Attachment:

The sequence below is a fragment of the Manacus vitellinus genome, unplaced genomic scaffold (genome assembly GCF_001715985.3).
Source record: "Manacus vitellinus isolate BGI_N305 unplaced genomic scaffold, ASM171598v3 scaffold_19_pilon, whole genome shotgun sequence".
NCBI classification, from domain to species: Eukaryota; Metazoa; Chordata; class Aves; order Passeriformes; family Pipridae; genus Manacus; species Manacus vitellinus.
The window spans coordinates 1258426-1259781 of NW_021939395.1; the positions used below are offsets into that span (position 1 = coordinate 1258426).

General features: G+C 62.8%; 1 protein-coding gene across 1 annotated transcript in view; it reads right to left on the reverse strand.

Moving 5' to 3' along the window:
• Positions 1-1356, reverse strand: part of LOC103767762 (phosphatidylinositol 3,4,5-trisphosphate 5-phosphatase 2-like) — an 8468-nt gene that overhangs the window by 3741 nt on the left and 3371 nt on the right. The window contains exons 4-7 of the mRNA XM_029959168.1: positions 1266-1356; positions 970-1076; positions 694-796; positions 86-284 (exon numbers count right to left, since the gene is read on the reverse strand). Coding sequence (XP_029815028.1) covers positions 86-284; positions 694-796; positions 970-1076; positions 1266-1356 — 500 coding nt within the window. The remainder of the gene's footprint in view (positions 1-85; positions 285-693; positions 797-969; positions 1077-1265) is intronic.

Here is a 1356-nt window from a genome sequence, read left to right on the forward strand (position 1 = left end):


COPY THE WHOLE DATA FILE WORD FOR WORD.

The sequence below is a fragment of the Manacus vitellinus genome, unplaced genomic scaffold (genome assembly GCF_001715985.3).
Source record: "Manacus vitellinus isolate BGI_N305 unplaced genomic scaffold, ASM171598v3 scaffold_19_pilon, whole genome shotgun sequence".
NCBI classification, from domain to species: Eukaryota; Metazoa; Chordata; class Aves; order Passeriformes; family Pipridae; genus Manacus; species Manacus vitellinus.
The window spans coordinates 1258426-1259781 of NW_021939395.1; the positions used below are offsets into that span (position 1 = coordinate 1258426).

General features: G+C 62.8%; 1 protein-coding gene across 1 annotated transcript in view; it reads right to left on the reverse strand.

Moving 5' to 3' along the window:
• Positions 1-1356, reverse strand: part of LOC103767762 (phosphatidylinositol 3,4,5-trisphosphate 5-phosphatase 2-like) — an 8468-nt gene that overhangs the window by 3741 nt on the left and 3371 nt on the right. The window contains exons 4-7 of the mRNA XM_029959168.1: positions 1266-1356; positions 970-1076; positions 694-796; positions 86-284 (exon numbers count right to left, since the gene is read on the reverse strand). Coding sequence (XP_029815028.1) covers positions 86-284; positions 694-796; positions 970-1076; positions 1266-1356 — 500 coding nt within the window. The remainder of the gene's footprint in view (positions 1-85; positions 285-693; positions 797-969; positions 1077-1265) is intronic.

Here is a 1356-nt window from a genome sequence, read left to right on the forward strand (position 1 = left end):